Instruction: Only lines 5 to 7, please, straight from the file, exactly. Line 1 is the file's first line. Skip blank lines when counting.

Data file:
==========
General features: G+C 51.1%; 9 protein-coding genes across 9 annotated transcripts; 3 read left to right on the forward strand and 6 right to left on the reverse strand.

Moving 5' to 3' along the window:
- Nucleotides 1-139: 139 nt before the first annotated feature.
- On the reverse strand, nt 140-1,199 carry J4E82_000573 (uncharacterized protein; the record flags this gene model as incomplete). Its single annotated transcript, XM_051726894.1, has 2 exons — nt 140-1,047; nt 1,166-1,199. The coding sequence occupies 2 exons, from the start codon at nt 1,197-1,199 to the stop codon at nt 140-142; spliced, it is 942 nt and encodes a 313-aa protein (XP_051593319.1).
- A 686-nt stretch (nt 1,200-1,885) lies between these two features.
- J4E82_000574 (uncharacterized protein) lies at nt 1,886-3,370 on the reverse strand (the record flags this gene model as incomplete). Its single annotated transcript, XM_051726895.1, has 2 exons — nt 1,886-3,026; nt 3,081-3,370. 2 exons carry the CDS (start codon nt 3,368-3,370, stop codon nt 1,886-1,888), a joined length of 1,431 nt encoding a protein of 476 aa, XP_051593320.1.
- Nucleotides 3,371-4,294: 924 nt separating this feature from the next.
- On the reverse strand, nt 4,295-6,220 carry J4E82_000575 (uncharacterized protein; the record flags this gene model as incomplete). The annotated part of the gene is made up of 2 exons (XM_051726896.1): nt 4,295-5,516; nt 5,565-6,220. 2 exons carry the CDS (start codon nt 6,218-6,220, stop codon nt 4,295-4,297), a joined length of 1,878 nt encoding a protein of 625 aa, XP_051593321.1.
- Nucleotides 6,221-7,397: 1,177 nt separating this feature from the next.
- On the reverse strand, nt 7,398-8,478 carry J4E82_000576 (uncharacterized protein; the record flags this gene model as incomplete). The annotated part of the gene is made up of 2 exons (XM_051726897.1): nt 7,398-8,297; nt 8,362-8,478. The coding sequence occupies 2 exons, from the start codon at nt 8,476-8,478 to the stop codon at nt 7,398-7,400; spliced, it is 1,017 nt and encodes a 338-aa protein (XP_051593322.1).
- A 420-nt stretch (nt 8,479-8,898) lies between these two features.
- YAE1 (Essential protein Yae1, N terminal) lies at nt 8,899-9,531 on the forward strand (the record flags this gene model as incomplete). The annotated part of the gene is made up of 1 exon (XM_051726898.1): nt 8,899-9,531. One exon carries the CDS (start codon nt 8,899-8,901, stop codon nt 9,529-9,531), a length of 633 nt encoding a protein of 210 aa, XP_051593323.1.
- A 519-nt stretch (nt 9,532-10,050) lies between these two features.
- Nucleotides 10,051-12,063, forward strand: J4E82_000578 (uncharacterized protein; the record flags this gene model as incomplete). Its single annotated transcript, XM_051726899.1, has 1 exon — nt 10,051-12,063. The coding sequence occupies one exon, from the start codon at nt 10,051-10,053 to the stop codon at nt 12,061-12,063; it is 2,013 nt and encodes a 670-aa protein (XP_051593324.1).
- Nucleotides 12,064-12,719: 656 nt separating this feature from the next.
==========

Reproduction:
- A 686-nt stretch (nt 1,200-1,885) lies between these two features.
- J4E82_000574 (uncharacterized protein) lies at nt 1,886-3,370 on the reverse strand (the record flags this gene model as incomplete). Its single annotated transcript, XM_051726895.1, has 2 exons — nt 1,886-3,026; nt 3,081-3,370. 2 exons carry the CDS (start codon nt 3,368-3,370, stop codon nt 1,886-1,888), a joined length of 1,431 nt encoding a protein of 476 aa, XP_051593320.1.
- Nucleotides 3,371-4,294: 924 nt separating this feature from the next.